Fresh looks at the fundamental pursuit

Why was the horse so happy? Because he lived in a stable environment! Why are frogs so happy? They eat whatever bugs them! Why are you so happy? Oh, you say you could be happier? How?

We’ll get to that in a moment. But first, the why

Numerous medical studies have shown that happiness lowers blood pressure and feelings of stress, enhances sleep and reduces risk for cardiovascular disease. You’re also likely to exercise more, which is good for all the above plus a healthy weight.

The Declaration of Independence, as we all know, promises the pursuit of happiness as every American’s inalienable right. Yet happiness in the United States and many industrialized nations has been in a decline since at least the 1940s, say researchers. Over the years, self-help gurus, psychologists, spiritual advisors and Madison Avenue have provided a steady gush of recommendations. Now, three new books weigh in with fresh takes.

Save the Planet and Smile

The first, by Jeff Golden, is “Reclaiming the Sacred: Healing Our Relationships with Ourselves and the World,” a winner of best book of the year at the Nautilus Book Awards (previous winners include Brene Brown and the Dalai Lama). In it, he notes that money and possessions account for only 2-4% of happiness. Once basic needs are met, material possessions make almost no difference in happiness levels.

Other insights explored in the book:

  • 70% of people living in serious poverty worldwide are still satisfied with their lives.
  •  Happy people tend to be happy with their financial situation regardless of how much money they have, while even extremely wealthy people tend to be unhappy with their financial situation if they are generally not happy.
  •  The more money a person has, the less they are able to savor positive emotions and experiences and the more fleeting joy is.

Golden’s happiness formula prescribes a reorienting of our worldview to “the things that really do matter, from our relationships and our physical health, to our very sense of purpose and belonging in the world.” He continues: “We are living in a time of profound reckoning, with the fates of a majority of species on the planet in jeopardy, including our own. What the research makes clear, though, is that this reckoning brings with it an immense gift, an opportunity to shift our relationships with money and possessions and this gorgeous world around us.”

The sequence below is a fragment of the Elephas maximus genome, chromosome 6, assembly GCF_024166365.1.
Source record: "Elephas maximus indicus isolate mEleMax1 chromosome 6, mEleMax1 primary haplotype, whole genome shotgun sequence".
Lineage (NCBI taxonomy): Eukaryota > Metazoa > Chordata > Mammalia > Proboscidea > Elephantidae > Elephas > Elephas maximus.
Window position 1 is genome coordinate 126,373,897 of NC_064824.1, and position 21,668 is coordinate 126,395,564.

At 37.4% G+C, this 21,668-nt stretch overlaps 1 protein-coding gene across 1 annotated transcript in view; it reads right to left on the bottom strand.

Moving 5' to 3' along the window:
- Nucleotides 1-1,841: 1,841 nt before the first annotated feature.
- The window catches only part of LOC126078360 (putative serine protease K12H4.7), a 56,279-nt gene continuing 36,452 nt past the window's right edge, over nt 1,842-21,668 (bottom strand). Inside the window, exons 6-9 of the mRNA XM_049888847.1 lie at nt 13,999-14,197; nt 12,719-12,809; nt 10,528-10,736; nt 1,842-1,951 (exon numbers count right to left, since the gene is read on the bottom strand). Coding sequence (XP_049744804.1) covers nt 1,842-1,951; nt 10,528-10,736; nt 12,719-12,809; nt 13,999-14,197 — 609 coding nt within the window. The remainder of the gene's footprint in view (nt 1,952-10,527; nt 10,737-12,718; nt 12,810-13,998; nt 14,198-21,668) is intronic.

Happiness by the Numbers

In “The Happiness Formula: A Scientific, Groundbreaking Approach to Happiness and Personal Fulfillment”, physician-scientist and “happiness coach” Dr. Alphonsus Obayuwana, formerly on the faculty of John Hopkins School of Medicine, not only breaks new ground in determining what leads to true happiness, but also offers a tool for quantifying your happiness level. “No one can effectively improve what cannot be accurately measured,” Dr. Obayuwana said in a recent interview. “Your happiness score tells you where you are on the happiness spectrum and where you would rather be.”

Obayuwana draws the distinction between a feeling of happiness and a happy life. Money, he asserts, can buy happiness—in the moment. It cannot, however, assure a happy life.

The Happiness Within

“Happiness is not natural” might fly in the face of most self-help aphorisms, but it’s true, says evolutionary biochemist Ski Chilton. He offers a workaround in “There is Another Way to Happiness: The Four Step CAST Process that Will Transform Your Life.”

“Money can buy happiness—in the moment. It cannot, however, assure a happy life.”

“From evolutionary biology and brain wiring perspectives, happiness is hard and not at all natural for most people,” Chilton says. “It has taken me almost 60 years of life to discover that there is another way to happiness. That I have within me at any moment boundless access to a place of conscious awareness and stillness where my true self, freedom and peace reside.”

In his book Chilton traces his personal odyssey, from “fame and money obsessed egoist” to fully awakened being—a journey that culminated in the creation of a daily life framework in four stages: Consciousness, Awareness, Surrender and Trust (CAST).

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“Finding this place has been my spiritual awakening after spending my life battling insecurities, building a toxic and false egoic self, and searching for the worth that clearly wasn’t found in my accomplishments,” he goes on. Readers are encouraged to embark on the book’s 13-week meditation/reflection practices.

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This article appears in the May 2024 issue. You can subscribe to the magazine here.